MERRILLVILLE | A truck driver's work starts early and is almost never done.
"You start your day about 4 a.m. to 5 a.m.," said John McClendon, a veteran trucker.
That's when he starts his pre-trip inspection of dozens of vehicle parts and systems including fluid levels, engine belts and hoses, and mud flaps.
"It's mandatory at Major League Trucking," McClendon said. "That truck is my second home. It's my office."
The work site for McClendon changes constantly. One day it may be a quarry where he collects crushed road material, or a construction site to deliver fresh asphalt or take away old. He said some work days may not end until after midnight.
McClendon, who has worked more than 18 years as a driver, recently purchased two 1997 Mack trucks and started Major League Trucking LLC.
He said the name of the company isn't a reference to his famous cousin, Lloyd McClendon, a Gary native who played major league baseball for the Cincinnati Reds, Chicago Cubs and Pittsburgh Pirates and is the current manager of the Seattle Mariners. He said he just likes sports.
"The management end is very demanding," McClendon said, adding he has to market his business and talk to potential customers.
He said he has been paying himself $15 an hour, less than half what he made as an employee of a trucking firm. "I figure the less I pay myself, the more I can put into the business," he said.
"Being a new owner, you are always concerned about succeeding or failing," McClendon said.
"My experience has helped me. The business is going all right. I've been doing it three months. It's good. It works. I don't owe anybody."
McClendon had made plans after graduating from Gary's Lew Wallace High School to attend college, but his father died and he had to help support his mother and 12 siblings.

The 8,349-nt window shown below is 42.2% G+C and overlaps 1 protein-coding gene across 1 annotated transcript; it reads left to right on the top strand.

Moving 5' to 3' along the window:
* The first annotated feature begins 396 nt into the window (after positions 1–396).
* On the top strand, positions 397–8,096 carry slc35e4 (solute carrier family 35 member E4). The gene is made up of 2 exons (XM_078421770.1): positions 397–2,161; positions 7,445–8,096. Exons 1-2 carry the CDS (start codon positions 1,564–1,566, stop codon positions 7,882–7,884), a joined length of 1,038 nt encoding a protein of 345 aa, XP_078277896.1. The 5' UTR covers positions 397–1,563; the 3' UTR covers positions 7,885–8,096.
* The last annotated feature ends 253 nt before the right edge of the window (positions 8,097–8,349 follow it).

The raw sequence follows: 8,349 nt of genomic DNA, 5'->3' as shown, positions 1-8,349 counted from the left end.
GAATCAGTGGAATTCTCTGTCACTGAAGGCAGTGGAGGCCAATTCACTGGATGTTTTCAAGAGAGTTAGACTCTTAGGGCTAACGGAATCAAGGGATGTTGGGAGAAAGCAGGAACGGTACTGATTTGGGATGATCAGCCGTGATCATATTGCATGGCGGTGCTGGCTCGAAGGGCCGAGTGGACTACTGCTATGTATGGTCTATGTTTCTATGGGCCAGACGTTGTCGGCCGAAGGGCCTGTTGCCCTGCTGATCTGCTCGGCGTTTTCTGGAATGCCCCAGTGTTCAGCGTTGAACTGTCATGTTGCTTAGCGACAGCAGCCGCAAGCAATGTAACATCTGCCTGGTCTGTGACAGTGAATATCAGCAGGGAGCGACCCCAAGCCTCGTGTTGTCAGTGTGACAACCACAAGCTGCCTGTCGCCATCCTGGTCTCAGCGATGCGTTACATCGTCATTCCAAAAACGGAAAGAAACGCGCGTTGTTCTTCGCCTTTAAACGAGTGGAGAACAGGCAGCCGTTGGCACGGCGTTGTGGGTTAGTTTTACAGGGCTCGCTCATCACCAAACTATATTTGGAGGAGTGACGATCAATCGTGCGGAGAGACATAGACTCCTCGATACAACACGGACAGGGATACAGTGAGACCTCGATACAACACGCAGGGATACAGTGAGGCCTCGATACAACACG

By the late 1990s, he was raising his own family and was working as a longshoreman at the Port of Indiana. He said the pay was fine, but he needed a job that offered health insurance for his children.
He said drivers he knew who owned their own trucks complained about their salary, but he noticed they could afford new rigs. He said a job with no boss constantly looking over his shoulder also appealed to him.
He took a course at a private driving school, obtained a commercial drivers license, found work with the city of Gary's Sanitation Department and got his Teamster's union card. He eventually shifted to construction.
McClendon said he is now apprenticing one of his sons to help run the business. "It's been my recommendation as a great career," he said.
How I got the job: McClendon needed better pay and benefits than those offered longshoremen at the Port of Indiana, so he attended a private truck driving school, obtained a commercial drivers license, joined Teamsters Local 142 and became a driver for the Gary Sanitation Department in the early 1990s.
What the job pays: McClendon said the local union hourly rate has been $32.29 but may soon rise to $34. The median pay for heavy and tractor-trailer truck drivers in 2014 was $39,520 per year, or $19 an hour, according to the U.S. Bureau of Labor Statistics.
Job growth in the future: The U.S. Department of Labor has predicted employment of heavy and tractor-trailer truck drivers will grow 11 percent between 2012 and 2022, about as fast as the average of all occupations. As the economy grows, the demand for goods will increase, and more truck drivers will be needed to keep supply chains moving.